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Patterns: Implementing Self-Service in an SOA Environment by Fernando Teixeira, Shashi Shrimali, Peter Hood, Sandy Grewal, Diego Cotignola, Anup Aggarwal, Carla Sadtler

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124 Patterns: Implementing Self-Service in an SOA Environment
򐂰 Acceptability of use for data transfer
XML is a standard way of putting information in a format that can be
processed and exchanged across different hardware devices, operating
systems, software applications, and the Web.
򐂰 Uniformity and conformity
XML gives you an common format that could be developed upon and is
accepted industry-wide.
򐂰 Simplicity and openness
Information coded in XML is human readable.
򐂰 Separation of data and display
The representation of the data is separated from the presentation and
formatting of the data for display in a browser or other device.
򐂰 Industry acceptance
XML has been accepted widely by the information technology and computing
industry. Numerous tools and utilities are available, along with new products
for parsing and transforming XML data to other data, or for display.
Disadvantages of XML
Some XML issues to consider are:
򐂰 Complexity
While XML tags can allow software to recognize meaningful content within
documents, this is only useful to the extent that the software reading the
document knows what the tagged content means in human terms, and knows
what to do with it.
򐂰 Standardization
When multiple applications use XML to communicate with each other they
need to agree on the tag names they are using. While industry-specific
standard tag definitions often do exist, you can still declare your own
nonstandard tags.
򐂰 Large size
XML documents tend to be larger in size than other forms of data
representation.
6.3.9 Enterprise JavaBeans
Enterprise JavaBeans is Sun Microsystem's trademarked term for its EJB
architecture, or
component model. When writing to the EJB specification, you are
developing enterprise beans or, if you prefer, EJBs for short.
Chapter 6. Technology options 125
Enterprise beans are distinguished from JavaBeans in that they are designed to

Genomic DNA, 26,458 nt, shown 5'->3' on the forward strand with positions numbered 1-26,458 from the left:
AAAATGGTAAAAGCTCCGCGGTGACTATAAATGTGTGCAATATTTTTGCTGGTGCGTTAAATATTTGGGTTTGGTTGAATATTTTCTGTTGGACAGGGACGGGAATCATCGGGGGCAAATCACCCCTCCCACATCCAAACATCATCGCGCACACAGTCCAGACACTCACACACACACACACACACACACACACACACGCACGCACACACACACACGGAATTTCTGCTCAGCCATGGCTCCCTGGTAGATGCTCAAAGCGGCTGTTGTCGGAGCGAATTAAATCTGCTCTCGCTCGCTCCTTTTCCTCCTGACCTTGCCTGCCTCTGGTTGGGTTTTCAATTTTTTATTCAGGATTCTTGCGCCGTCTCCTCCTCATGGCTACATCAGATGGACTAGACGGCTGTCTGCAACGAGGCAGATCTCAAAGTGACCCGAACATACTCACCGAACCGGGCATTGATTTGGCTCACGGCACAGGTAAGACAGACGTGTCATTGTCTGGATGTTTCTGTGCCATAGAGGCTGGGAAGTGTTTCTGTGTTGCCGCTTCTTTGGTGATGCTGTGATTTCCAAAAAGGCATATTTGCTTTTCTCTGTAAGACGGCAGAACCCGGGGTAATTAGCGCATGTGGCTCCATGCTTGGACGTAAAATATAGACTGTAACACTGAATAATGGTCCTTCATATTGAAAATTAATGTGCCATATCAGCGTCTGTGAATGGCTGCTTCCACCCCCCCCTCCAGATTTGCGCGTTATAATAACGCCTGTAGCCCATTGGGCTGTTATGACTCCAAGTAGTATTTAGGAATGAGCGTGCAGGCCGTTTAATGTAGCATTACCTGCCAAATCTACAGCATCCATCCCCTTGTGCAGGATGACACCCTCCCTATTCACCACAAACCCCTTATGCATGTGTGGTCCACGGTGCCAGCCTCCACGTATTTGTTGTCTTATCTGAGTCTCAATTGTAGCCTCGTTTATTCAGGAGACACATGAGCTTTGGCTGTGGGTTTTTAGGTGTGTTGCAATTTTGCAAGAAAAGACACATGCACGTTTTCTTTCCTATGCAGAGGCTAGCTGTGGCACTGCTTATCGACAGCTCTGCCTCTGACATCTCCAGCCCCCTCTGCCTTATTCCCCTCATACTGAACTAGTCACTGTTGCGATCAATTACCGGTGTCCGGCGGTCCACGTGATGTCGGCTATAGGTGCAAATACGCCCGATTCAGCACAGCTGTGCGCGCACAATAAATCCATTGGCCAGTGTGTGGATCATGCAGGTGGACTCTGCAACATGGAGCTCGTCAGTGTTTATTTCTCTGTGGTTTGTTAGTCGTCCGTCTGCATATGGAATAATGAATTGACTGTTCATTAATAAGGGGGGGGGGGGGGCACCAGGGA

be installed on a server and accessed remotely by a client. The EJB framework
provides a standard for server-side components with transactional
characteristics.
The EJB framework specifies clearly the responsibilities of the EJB developer
and the EJB container provider. The intent is that the plumbing required to
implement transactions or database access can be implemented by the EJB
container. The EJB developer specifies the required transactional and security
characteristics of an EJB in a deployment descriptor (this is sometimes referred
to as declarative programming). In a separate step, the EJB is then deployed to
the EJB container provided by the application server vendor of your choice.
There are three types of Enterprise JavaBeans:
򐂰 Session beans
򐂰 Entity beans
򐂰 Message-driven beans
A typical session bean has the following characteristics:
򐂰 Executes on behalf of a single client.
򐂰 Can be transactional.
򐂰 Can update data in an underlying database.
򐂰 Is relatively short lived.
򐂰 Is destroyed when the EJB server is stopped. The client has to establish a
new session bean to continue computation.
򐂰 Does not represent persistent data that should be stored in a database.
򐂰 Provides a scalable runtime environment to execute a large number of
session beans concurrently.
A typical entity bean has the following characteristics:
򐂰 Represents data in a database.
򐂰 Can be transactional.
򐂰 Is shared access from multiple users.
򐂰 Can be long-lived, as long as the data in the database.
򐂰 Survives restarts of the EJB server. A restart is transparent to the client.
򐂰 Provides a scalable runtime environment for a large number of concurrently
active entity objects.
A typical message-driven bean has the following characteristics:

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